Up until now, Greece has remained afloat due to the belief that the rest of Europe would bail them out. That belief took a body blow yesterday when the ECB said it wouldn't change the rules for Greece.
Because of this, the Euro tumbled today, while yields soared for Greek debt.
However, the real shocker for the market was the revalation that Greece was "looking at everything" in order to meet its borrowing needs. This indicated that it wouldn't be able to afford the higher interest rates in the not too distant future.
Increasingly the markets are viewing Greece as in a cul-de-sac, with no way out but eventual default. The question is what will this mean to the Euro?
The anti-bailout stance was reiterated last week when ECB executive board member Juergen Stark, a German deficit hawk, bluntly stated that markets were deluded if they thought other member countries would reach for their wallets to save Greece.
If the excessive deficit remains uncorrected, the EU could also punish Greece by forcing it to make a huge, nonrefundable deposit with the European Commission. But that would only reduce market confidence and multiply Greece's economic troubles.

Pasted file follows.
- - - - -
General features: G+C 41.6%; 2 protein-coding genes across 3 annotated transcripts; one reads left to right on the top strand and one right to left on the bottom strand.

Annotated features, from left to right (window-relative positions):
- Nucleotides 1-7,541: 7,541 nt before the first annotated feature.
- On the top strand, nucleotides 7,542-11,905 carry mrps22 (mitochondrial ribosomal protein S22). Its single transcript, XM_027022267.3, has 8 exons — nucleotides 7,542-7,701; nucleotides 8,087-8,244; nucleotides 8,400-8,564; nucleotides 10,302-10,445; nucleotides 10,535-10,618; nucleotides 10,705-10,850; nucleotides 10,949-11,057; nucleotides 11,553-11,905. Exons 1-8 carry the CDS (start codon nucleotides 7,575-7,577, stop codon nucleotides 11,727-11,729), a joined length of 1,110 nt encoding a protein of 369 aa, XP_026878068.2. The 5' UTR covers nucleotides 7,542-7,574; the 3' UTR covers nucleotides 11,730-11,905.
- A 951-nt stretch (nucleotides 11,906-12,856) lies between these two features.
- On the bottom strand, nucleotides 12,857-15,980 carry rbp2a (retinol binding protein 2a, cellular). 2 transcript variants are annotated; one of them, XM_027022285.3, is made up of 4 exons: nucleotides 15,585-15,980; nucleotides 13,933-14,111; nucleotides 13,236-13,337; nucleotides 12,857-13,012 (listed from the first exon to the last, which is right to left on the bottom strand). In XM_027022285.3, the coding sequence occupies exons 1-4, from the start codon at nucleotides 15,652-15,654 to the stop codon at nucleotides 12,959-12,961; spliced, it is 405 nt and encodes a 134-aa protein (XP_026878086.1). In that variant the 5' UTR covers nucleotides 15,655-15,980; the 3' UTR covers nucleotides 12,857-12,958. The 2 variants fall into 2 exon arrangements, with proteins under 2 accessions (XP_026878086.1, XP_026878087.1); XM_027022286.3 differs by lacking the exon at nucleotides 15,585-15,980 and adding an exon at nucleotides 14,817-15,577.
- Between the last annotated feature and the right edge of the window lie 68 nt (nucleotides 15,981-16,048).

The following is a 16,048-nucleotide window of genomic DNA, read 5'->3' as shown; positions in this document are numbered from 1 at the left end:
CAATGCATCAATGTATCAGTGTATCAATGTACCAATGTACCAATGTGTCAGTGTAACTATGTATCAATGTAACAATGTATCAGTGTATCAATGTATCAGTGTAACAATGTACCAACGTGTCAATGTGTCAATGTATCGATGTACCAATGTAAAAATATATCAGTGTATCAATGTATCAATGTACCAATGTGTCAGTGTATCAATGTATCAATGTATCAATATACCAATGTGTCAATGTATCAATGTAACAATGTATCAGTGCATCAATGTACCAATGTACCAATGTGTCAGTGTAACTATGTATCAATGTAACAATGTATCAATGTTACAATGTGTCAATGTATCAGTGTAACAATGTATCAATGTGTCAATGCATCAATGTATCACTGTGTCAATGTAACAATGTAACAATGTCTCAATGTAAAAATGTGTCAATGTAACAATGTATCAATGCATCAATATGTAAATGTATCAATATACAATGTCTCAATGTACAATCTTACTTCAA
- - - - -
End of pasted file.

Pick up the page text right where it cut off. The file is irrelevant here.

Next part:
Neither kicking Greece out of the EU or a fine makes economic sense. But letting Greece flaunt the rules could do irreparable harm to the credibility of the euro as a sustainable currency.
Olli Rehn, the newly installed European commissioner for economic and monetary affairs, expressed fears of a potential "spillover effect for the entire euro area" during his European parliamentary confirmation hearing.
Former IMF and Wall Street analyst Desmond Lachman, however, was much more pessimistic when he raised the idea of Greece defaulting in a piece for Financial Times last week.
"Much like Argentina a decade ago, Greece is approaching the final stages of its currency arrangement," he predicted, adding that "after much official money is thrown its way, Greece's euro membership will end with a bang."